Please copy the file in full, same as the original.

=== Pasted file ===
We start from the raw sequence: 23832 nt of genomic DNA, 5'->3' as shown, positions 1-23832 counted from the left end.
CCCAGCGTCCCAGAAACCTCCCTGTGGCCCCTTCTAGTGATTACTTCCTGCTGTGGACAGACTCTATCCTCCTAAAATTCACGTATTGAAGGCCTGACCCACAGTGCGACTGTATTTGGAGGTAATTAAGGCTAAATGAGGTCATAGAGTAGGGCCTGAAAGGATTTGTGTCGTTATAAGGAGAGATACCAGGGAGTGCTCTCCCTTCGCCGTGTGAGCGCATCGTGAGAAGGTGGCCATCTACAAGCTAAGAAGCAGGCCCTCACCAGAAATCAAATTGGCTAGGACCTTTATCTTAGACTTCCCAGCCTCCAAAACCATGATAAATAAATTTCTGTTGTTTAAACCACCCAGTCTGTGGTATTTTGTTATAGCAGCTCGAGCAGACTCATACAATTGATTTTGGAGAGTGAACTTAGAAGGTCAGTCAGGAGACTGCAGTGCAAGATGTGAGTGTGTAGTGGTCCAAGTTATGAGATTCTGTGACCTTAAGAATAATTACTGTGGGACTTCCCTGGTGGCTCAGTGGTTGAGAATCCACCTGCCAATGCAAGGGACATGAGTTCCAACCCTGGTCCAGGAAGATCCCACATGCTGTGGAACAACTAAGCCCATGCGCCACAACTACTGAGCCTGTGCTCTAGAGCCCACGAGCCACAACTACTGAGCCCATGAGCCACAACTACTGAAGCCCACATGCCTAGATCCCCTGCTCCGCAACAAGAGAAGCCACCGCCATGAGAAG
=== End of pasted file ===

We start from the raw sequence: 23832 nt of genomic DNA, 5'->3' as shown, positions 1-23832 counted from the left end.
CCCAGCGTCCCAGAAACCTCCCTGTGGCCCCTTCTAGTGATTACTTCCTGCTGTGGACAGACTCTATCCTCCTAAAATTCACGTATTGAAGGCCTGACCCACAGTGCGACTGTATTTGGAGGTAATTAAGGCTAAATGAGGTCATAGAGTAGGGCCTGAAAGGATTTGTGTCGTTATAAGGAGAGATACCAGGGAGTGCTCTCCCTTCGCCGTGTGAGCGCATCGTGAGAAGGTGGCCATCTACAAGCTAAGAAGCAGGCCCTCACCAGAAATCAAATTGGCTAGGACCTTTATCTTAGACTTCCCAGCCTCCAAAACCATGATAAATAAATTTCTGTTGTTTAAACCACCCAGTCTGTGGTATTTTGTTATAGCAGCTCGAGCAGACTCATACAATTGATTTTGGAGAGTGAACTTAGAAGGTCAGTCAGGAGACTGCAGTGCAAGATGTGAGTGTGTAGTGGTCCAAGTTATGAGATTCTGTGACCTTAAGAATAATTACTGTGGGACTTCCCTGGTGGCTCAGTGGTTGAGAATCCACCTGCCAATGCAAGGGACATGAGTTCCAACCCTGGTCCAGGAAGATCCCACATGCTGTGGAACAACTAAGCCCATGCGCCACAACTACTGAGCCTGTGCTCTAGAGCCCACGAGCCACAACTACTGAGCCCATGAGCCACAACTACTGAAGCCCACATGCCTAGATCCCCTGCTCCGCAACAAGAGAAGCCACCGCCATGAGAAG